When Ken Washington saw the irreverent, emotionally penetrating musical “Fun Home” at New York’s Public Theater in 2014, he never dreamed it would make it to Broadway. Now the director of the Smithtown Performing Arts Center has brought the Tony Award-winning show based on Alison Bechdel’s autobiographical graphic novel to the theater for its Long Island premiere.
“It’s a musical that asks questions. It’s very textured,” says Washington of the stage rendition of the lesbian cartoonist’s account of her struggle to make sense of her past, particularly her relationship with her father. “It’s a rich and layered piece exploring identity, one’s view of themselves and of their place in the world.”
With book and lyrics by Lisa Kron and moving music by composer Jeanine Tesori, “Fun Home” — the title is a tongue-in-cheek reference to the family’s funeral parlor business and a sly nod to their relational dysfunction — moves back and forth in time. In the show, which won five Tonys including best musical, book and score, three actresses of different ages play Bechdel. She reconstructs her own sexual awakening and reflects on the recent knowledge she learned about her father, Bruce (played by Dennis Creighton), a closeted gay man, as well as on his death, arguably by suicide. “I'd been upstaged, demoted from protagonist in my own drama to comic relief in my parents’ tragedy,” she writes.
“When we shape our theater season, we consider what our audience is looking for, but also what touches us,” says Washington of the unconventional choice. The musical, he adds, resonated with his firsthand observation when he went off to college in the early 1970s and saw how difficult it was for many of his peers to be true to their identities. “I realized there was more to the world than what I knew in the Long Island hamlet I grew up in.”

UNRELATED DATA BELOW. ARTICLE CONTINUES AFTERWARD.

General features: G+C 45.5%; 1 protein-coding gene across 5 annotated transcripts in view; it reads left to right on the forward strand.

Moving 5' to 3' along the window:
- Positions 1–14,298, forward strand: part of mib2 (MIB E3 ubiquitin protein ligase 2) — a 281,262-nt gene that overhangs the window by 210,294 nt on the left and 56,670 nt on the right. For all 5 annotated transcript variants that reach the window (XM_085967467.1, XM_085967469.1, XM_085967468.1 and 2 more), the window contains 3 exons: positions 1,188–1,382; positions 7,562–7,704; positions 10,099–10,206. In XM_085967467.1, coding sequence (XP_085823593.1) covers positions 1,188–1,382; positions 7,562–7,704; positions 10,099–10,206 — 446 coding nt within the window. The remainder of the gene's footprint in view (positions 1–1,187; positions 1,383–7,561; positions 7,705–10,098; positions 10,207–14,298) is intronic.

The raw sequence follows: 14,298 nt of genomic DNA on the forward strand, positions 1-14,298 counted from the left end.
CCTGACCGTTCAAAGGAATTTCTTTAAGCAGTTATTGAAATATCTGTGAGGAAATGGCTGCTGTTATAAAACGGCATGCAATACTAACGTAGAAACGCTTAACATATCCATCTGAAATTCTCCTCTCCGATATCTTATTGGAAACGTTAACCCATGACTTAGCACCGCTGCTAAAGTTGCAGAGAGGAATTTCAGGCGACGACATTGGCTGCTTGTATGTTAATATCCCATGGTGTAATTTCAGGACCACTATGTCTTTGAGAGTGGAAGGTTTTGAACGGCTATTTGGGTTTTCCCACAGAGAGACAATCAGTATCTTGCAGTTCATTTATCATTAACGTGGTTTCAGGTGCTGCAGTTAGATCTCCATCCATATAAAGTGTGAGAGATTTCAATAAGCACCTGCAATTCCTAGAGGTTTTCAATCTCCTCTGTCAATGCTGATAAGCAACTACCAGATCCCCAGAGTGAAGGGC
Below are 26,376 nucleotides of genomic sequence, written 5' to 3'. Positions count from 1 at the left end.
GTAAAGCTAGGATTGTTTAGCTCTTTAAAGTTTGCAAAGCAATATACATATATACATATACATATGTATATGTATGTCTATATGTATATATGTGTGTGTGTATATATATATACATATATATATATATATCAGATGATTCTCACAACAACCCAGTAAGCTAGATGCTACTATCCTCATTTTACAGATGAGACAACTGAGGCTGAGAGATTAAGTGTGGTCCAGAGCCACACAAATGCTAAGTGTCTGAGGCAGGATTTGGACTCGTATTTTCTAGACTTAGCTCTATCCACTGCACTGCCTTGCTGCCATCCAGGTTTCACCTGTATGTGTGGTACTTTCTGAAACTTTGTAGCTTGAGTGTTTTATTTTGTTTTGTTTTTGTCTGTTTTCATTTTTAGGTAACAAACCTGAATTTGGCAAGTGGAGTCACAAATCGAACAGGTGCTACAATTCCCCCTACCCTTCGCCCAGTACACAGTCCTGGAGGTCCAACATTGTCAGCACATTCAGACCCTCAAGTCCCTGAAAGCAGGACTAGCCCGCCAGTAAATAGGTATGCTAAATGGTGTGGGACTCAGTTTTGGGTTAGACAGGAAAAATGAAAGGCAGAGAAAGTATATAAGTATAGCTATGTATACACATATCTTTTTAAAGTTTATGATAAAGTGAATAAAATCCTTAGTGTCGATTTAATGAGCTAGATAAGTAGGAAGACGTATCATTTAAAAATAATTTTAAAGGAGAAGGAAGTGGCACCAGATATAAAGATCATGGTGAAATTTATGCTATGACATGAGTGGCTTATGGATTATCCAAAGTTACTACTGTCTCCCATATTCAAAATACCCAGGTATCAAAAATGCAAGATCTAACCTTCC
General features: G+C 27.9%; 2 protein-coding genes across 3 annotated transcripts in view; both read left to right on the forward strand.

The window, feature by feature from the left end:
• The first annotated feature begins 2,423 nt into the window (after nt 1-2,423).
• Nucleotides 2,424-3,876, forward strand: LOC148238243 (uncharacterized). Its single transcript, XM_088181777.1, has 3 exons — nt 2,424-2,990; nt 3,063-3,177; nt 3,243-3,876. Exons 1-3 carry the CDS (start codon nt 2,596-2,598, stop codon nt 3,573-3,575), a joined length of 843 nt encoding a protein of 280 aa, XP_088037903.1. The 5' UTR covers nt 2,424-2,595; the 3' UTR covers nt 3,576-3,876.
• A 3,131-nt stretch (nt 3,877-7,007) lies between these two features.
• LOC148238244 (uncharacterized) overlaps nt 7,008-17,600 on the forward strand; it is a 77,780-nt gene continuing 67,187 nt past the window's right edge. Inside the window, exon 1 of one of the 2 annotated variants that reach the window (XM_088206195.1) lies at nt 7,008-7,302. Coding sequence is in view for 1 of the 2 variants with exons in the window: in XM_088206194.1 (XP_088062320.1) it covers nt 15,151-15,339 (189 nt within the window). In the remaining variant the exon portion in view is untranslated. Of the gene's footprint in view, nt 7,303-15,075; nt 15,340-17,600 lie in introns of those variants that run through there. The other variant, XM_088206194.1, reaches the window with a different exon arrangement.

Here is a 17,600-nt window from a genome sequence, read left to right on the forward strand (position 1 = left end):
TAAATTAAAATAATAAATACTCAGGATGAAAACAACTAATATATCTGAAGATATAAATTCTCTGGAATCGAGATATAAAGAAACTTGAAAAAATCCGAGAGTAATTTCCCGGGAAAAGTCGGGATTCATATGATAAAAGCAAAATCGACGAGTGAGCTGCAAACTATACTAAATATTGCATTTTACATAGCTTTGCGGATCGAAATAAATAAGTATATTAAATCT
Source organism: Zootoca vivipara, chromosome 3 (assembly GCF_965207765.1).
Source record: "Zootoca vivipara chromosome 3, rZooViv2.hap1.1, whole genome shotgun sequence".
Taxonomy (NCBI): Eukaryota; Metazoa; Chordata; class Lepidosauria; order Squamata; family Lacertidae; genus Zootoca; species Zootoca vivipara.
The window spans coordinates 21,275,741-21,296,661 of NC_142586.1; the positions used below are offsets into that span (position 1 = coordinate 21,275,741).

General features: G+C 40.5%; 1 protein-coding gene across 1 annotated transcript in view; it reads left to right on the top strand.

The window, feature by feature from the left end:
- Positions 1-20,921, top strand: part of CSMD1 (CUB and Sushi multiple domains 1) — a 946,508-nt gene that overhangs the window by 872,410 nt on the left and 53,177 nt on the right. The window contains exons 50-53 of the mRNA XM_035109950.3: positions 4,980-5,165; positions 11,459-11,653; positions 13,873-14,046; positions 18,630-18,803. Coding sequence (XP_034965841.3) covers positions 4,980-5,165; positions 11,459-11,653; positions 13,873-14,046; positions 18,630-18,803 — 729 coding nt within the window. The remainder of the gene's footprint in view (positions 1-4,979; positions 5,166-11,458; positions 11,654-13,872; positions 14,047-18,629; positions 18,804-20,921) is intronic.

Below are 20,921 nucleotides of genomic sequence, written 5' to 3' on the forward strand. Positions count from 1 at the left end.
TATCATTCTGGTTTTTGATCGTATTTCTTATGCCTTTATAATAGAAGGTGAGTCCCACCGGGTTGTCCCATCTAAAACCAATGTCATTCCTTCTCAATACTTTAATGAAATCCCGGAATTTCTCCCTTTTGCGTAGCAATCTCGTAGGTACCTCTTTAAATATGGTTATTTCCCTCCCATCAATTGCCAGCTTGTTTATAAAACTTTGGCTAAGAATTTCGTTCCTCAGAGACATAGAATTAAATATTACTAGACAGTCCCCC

The cast of professional actors in the Smithtown production reconstructs poignant and often comical scenes the older Alison recalls while working on her graphic memoir, mirroring its episodic structure. Subtle changes in lighting, props and costumes signal shifts in her journey. “Fundamentally, the action takes place in her home,” notes Washington, that is, in the Victorian family residence her father obsessively renovates, in her dorm room at Oberlin College, and in her studio where she works out her graphic novel.
Beyond a coming-out tale, Bechdel’s darkly funny and honest examination of her life reveals how our perceptions of the people most important to us change with time. “Recognizing our parents through a different prism makes ‘Fun Home’ universal,” says Washington. “It will touch anyone who comes to see it.”
Dancing as fast as they can
WHAT The power of dance to shine a light on the issue of accepting others is at the core of "When Change Comes: A Movement Forward," directed by Mark Stuart. Members of the Wantagh native's Mark Stuart Dance Theatre show off their moves in three love stories set against the backdrops of the Great Depression, the Civil Rights movement and the modern LGBT movement. The show features seven dancers, three vocalists and a five-piece band with special guests -- Laura Osnes (Broadway's "Bandstand") and Dan DeLuca ("Newsies" national tour) on Friday and Adam Kaplan (Broadway's "A Bronx Tale") on Saturday.
WHEN | WHERE 8 p.m. Friday and 2 and 8 p.m. Saturday, Madison Theatre at Molloy College, 1000 Hempstead Ave., Rockville Centre
INFO $35-$45; 516-323-4444 , madisontheatreny.org
WHAT "Fun Home"
WHEN | WHERE 8 p.m. Saturday and 3 p.m. Sunday, runs Sept. 8-Oct. 20, Smithtown Center for the Performing Arts, 2 E. Main St.
INFO $25-$38; 631-724-3700, smithtownpac.org